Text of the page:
How to Identify Failed Empathy in the Narcissistic Personality

and Utilize Specific Tools for Increasing Differentiation

Last month we talked about one defensive pattern of a narcissistic partner. This month we will address the low level of empathy in the narcissistic partner. A narcissistic partner would never start therapy by saying this in an initial interview: “I wish I could give even when it isn't convenient for me. However, I hate to admit I'm wrong and I have a very thin skin, so I frequently make demands or attack my partner. I wish I could make a sustained effort to give and respond in an empathic way. But, I am rarely giving or nurturing unless I feel like it.” The narcissist will never say this because they do not give when it is inconvenient and they have minimal capacity to be psychologically separate from another person. By being separate we mean having clear enough boundaries that they can understand and accept another person having different emotional responses and different vulnerabilities than they themselves have. Our favorite definition of empathy comes from Judith Jordan (1984) at The Stone Center. She defines empathy as, “A cognitive and emotional activity in which one person is able to experience the feelings and thoughts of another while simultaneously knowing his/her own thoughts and feelings.” Another aspect of empathy is the ability to understand verbal or nonverbal communication of the cognitive and affective experience of what is being communicated to you while simultaneously knowing your own thoughts and feelings. The narcissist struggles mightily with being empathic. A major flaw in the relationship often becomes evident when life circumstances or therapy requires one partner to function empathically towards the other. In fact many relationship breakdowns emerge when empathy is desired. Here are two recent examples: 1. The wife of a narcissistic partner was pregnant with twins. She was confined to bed and then hospitalized for the last eight weeks of her pregnancy. Her husband could not empathize with her fear that the babies would be born prematurely, her pain with early labor or her difficulty being confined to bed. Instead, he raged at how much she was inconveniencing him. 2. A husband and only child was called suddenly to go to Kansas when his 80 year old mother had a stroke. While he was at the hospital, his wife called and cussed at him for missing a friend's 40th birthday party. She could not understand why he didn't want to leave his mother under only the doctor's care. USE THE INITIATOR-INQUIRER PROCESS TO IDENTIFY THE CAPACITY FOR EMPATHY The inquirer role in the initiator-inquirer process will illuminate a partner's capacity for empathy. This role has 4 requirements: 1. Listen actively and recap. 2. Ask questions to understand the partner's feelings, thoughts or desires. 3. Respond with empathy. 4. Give several empathic responses until a soothing moment occurs. For thorough training on the Initiator-Inquirer Process, see our CD set “In Quest of the Mythical Mate Practice Development Kit” A partner with a very low level of differentiation will respond vacantly. They will treat the other as an extension of themselves and expect the spouse to feel the same as they would feel in the same situation. They may even belittle a partner who feels differently or who exposes more vulnerability. And they will not be able to express any effective empathy. A partner in the mid ranges of differentiation will be able to contain themselves to listen, will be able to recap and ask some questions and may show genuine curiosity about their spouse's feelings. At higher levels of differentiation, the listening spouse will be able to empathize, and express compassionate understanding for the partner's feelings or divergent point of view without compromising personal integrity. The inquirer may even go beyond what the initiator says, add to it and truly help create a moment of soothing and shared understanding. Asking an inquirer to be empathic is frequently stressful. When you ask a narcissistic partner to function in the inquirer role, you are stretching their capacity for differentiation. Empathy is a powerful way to promote differentiation. The primary purpose of the empathy is not to serve the initiating partner's desire for fusion but to increase the developmental capacity of the Inquirer. For the narcissistic partner, this addresses their self-centeredness and decreases their self absorption. Over time functioning in this role will increase their capacity for separateness and also help the narcissist learn to delay gratification by putting their own desires on hold. The Initiator – Inquirer communication process is used by couples and therapists around the world to build more successful relationships. It helps couples manage emotionally stressful conversations and also give each other positive support. Besides promoting empathy and personal growth in your narcissistic clients, the initiator-inquirer process will help you assess and intervene with your couples in a more targeted and precise way. Complete training on the technique is found in our CD set “In Quest of the Mythical Mate.” There you will find easy to follow examples by listening to clinical couples, hearing role plays and following specific transcripts of sessions that demonstrate developing empathy in the inquirer role. For more information or to buy the program, find out about our Mythical Mate CD set. Or, click for more information on my online couples therapy training program that provides you with the framework and confidence you need to work with couples and relationship partners.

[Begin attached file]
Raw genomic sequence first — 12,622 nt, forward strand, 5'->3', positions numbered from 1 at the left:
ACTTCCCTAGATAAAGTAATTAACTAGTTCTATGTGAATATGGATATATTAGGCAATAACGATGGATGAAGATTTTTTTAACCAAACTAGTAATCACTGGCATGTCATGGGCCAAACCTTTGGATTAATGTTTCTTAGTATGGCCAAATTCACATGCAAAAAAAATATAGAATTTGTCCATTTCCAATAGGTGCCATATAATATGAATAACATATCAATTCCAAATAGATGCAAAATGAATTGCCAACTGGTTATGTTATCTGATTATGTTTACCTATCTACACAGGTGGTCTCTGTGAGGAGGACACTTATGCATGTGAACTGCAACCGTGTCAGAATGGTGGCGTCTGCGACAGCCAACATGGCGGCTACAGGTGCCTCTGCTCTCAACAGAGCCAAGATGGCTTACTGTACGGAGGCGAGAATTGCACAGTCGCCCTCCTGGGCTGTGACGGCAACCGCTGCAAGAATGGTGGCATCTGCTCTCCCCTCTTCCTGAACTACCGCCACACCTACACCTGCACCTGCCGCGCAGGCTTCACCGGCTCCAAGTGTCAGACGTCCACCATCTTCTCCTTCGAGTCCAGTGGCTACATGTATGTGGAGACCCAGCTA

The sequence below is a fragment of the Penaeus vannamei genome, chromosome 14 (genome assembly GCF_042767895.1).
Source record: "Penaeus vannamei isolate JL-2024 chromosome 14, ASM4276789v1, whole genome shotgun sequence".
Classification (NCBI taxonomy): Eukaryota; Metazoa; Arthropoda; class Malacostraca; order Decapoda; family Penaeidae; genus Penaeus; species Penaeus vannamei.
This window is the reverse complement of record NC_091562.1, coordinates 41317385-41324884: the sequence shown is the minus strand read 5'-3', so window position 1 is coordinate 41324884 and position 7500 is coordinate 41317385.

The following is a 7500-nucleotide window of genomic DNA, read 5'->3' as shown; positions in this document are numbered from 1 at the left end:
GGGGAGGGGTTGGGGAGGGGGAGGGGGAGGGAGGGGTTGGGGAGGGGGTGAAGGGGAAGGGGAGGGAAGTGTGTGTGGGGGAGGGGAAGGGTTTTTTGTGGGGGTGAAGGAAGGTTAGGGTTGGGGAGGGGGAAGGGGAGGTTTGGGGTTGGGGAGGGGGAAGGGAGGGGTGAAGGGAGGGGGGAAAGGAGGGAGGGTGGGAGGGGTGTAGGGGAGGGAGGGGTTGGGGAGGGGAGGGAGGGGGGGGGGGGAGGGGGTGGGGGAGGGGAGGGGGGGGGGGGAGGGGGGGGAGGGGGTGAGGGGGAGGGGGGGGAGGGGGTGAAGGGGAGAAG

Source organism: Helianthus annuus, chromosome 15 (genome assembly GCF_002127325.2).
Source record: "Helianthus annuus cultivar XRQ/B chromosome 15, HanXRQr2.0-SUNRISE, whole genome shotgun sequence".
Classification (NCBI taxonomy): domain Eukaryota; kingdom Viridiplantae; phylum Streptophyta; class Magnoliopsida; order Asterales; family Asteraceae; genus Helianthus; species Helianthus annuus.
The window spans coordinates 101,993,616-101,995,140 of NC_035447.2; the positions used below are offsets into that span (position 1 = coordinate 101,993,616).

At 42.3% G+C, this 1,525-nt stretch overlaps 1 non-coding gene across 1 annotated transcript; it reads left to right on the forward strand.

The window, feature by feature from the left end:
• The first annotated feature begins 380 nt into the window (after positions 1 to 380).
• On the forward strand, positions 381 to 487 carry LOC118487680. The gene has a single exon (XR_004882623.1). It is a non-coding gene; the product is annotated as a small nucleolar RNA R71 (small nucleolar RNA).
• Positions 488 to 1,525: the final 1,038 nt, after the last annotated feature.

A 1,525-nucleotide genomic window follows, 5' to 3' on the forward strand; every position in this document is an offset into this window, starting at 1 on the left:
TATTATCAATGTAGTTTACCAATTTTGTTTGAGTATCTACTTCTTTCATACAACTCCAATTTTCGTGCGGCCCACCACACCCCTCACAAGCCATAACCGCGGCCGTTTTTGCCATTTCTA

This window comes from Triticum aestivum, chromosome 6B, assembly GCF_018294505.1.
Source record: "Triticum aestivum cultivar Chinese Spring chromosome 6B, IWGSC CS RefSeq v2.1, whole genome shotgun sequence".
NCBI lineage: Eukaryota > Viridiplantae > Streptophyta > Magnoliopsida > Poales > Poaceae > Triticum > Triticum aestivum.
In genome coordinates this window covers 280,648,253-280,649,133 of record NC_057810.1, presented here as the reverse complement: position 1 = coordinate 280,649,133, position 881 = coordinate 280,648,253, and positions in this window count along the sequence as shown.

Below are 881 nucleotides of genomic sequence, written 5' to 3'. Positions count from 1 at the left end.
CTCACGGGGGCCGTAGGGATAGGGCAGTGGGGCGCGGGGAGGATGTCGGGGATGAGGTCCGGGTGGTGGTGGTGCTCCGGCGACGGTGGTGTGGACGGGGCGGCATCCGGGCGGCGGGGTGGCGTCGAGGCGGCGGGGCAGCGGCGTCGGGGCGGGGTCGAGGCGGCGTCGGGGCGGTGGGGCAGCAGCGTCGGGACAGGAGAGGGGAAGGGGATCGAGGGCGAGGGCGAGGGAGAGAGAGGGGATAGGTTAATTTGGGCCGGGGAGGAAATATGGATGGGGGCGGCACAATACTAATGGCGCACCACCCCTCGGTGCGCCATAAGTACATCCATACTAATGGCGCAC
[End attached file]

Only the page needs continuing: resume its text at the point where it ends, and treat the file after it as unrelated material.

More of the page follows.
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Dr. Ellyn Bader

Dr. Ellyn Bader is Co-Founder & Director of The Couples Institute and creator of The Developmental Model of Couples Therapy. Ellyn is widely recognized as an expert in couples therapy, and since 2006 she has led innovative online training programs for therapists. Professionals from around the world connect with her through internet, conference calls and blog discussions to study couples therapy. Ellyn’s first book, "In Quest of the Mythical Mate," won the Clark Vincent Award by the California Association of Marriage & Family Therapists for its outstanding contribution to the field of marital therapy and is now in its 18th printing. She has been featured on over 50 radio and television programs including "The Today Show" and "CBS Early Morning News," and she has been quoted in many publications including "The New York Times," "The Oprah Magazine" and "Cosmopolitan."